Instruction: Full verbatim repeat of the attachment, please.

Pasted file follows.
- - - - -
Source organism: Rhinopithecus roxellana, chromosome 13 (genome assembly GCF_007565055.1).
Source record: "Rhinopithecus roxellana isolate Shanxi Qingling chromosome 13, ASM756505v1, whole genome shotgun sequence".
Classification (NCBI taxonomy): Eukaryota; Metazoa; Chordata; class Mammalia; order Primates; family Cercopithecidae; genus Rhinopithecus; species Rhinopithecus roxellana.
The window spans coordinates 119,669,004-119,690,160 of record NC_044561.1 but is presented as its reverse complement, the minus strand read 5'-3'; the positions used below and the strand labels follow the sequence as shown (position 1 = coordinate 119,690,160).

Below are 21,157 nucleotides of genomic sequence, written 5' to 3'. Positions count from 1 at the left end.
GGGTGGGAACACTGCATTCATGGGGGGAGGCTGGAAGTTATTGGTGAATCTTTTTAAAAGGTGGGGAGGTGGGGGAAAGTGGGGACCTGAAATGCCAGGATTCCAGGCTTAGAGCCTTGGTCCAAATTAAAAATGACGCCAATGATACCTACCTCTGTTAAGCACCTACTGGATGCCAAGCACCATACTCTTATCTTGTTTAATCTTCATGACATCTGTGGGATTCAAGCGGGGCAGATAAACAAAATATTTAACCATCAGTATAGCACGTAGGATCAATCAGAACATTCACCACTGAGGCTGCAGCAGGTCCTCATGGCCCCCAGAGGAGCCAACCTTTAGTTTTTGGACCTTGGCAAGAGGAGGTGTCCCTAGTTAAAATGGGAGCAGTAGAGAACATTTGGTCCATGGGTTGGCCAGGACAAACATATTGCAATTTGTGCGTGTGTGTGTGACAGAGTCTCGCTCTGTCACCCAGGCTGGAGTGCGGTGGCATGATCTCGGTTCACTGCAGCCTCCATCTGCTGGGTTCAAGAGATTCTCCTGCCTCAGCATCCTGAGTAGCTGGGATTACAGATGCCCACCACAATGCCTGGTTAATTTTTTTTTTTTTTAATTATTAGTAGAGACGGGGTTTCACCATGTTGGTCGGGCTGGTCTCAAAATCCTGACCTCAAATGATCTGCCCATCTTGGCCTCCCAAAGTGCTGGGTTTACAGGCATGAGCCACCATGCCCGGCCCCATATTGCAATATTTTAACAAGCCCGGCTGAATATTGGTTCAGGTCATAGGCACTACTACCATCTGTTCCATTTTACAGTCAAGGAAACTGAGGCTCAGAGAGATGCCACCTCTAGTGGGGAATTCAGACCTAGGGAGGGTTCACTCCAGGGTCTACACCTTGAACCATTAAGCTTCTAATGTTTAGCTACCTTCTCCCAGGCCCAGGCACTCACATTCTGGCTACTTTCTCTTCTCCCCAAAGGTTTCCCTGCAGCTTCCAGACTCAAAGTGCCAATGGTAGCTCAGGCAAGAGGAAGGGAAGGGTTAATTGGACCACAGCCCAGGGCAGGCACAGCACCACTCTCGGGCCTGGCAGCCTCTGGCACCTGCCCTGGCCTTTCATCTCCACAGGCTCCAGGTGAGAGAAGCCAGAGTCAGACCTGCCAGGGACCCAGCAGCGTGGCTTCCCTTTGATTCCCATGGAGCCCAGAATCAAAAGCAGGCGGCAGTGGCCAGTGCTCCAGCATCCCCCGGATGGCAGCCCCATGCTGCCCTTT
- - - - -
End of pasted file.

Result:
Source organism: Rhinopithecus roxellana, chromosome 13 (genome assembly GCF_007565055.1).
Source record: "Rhinopithecus roxellana isolate Shanxi Qingling chromosome 13, ASM756505v1, whole genome shotgun sequence".
Classification (NCBI taxonomy): Eukaryota; Metazoa; Chordata; class Mammalia; order Primates; family Cercopithecidae; genus Rhinopithecus; species Rhinopithecus roxellana.
The window spans coordinates 119,669,004-119,690,160 of record NC_044561.1 but is presented as its reverse complement, the minus strand read 5'-3'; the positions used below and the strand labels follow the sequence as shown (position 1 = coordinate 119,690,160).

Below are 21,157 nucleotides of genomic sequence, written 5' to 3'. Positions count from 1 at the left end.
GGGTGGGAACACTGCATTCATGGGGGGAGGCTGGAAGTTATTGGTGAATCTTTTTAAAAGGTGGGGAGGTGGGGGAAAGTGGGGACCTGAAATGCCAGGATTCCAGGCTTAGAGCCTTGGTCCAAATTAAAAATGACGCCAATGATACCTACCTCTGTTAAGCACCTACTGGATGCCAAGCACCATACTCTTATCTTGTTTAATCTTCATGACATCTGTGGGATTCAAGCGGGGCAGATAAACAAAATATTTAACCATCAGTATAGCACGTAGGATCAATCAGAACATTCACCACTGAGGCTGCAGCAGGTCCTCATGGCCCCCAGAGGAGCCAACCTTTAGTTTTTGGACCTTGGCAAGAGGAGGTGTCCCTAGTTAAAATGGGAGCAGTAGAGAACATTTGGTCCATGGGTTGGCCAGGACAAACATATTGCAATTTGTGCGTGTGTGTGTGACAGAGTCTCGCTCTGTCACCCAGGCTGGAGTGCGGTGGCATGATCTCGGTTCACTGCAGCCTCCATCTGCTGGGTTCAAGAGATTCTCCTGCCTCAGCATCCTGAGTAGCTGGGATTACAGATGCCCACCACAATGCCTGGTTAATTTTTTTTTTTTTTAATTATTAGTAGAGACGGGGTTTCACCATGTTGGTCGGGCTGGTCTCAAAATCCTGACCTCAAATGATCTGCCCATCTTGGCCTCCCAAAGTGCTGGGTTTACAGGCATGAGCCACCATGCCCGGCCCCATATTGCAATATTTTAACAAGCCCGGCTGAATATTGGTTCAGGTCATAGGCACTACTACCATCTGTTCCATTTTACAGTCAAGGAAACTGAGGCTCAGAGAGATGCCACCTCTAGTGGGGAATTCAGACCTAGGGAGGGTTCACTCCAGGGTCTACACCTTGAACCATTAAGCTTCTAATGTTTAGCTACCTTCTCCCAGGCCCAGGCACTCACATTCTGGCTACTTTCTCTTCTCCCCAAAGGTTTCCCTGCAGCTTCCAGACTCAAAGTGCCAATGGTAGCTCAGGCAAGAGGAAGGGAAGGGTTAATTGGACCACAGCCCAGGGCAGGCACAGCACCACTCTCGGGCCTGGCAGCCTCTGGCACCTGCCCTGGCCTTTCATCTCCACAGGCTCCAGGTGAGAGAAGCCAGAGTCAGACCTGCCAGGGACCCAGCAGCGTGGCTTCCCTTTGATTCCCATGGAGCCCAGAATCAAAAGCAGGCGGCAGTGGCCAGTGCTCCAGCATCCCCCGGATGGCAGCCCCATGCTGCCCTTT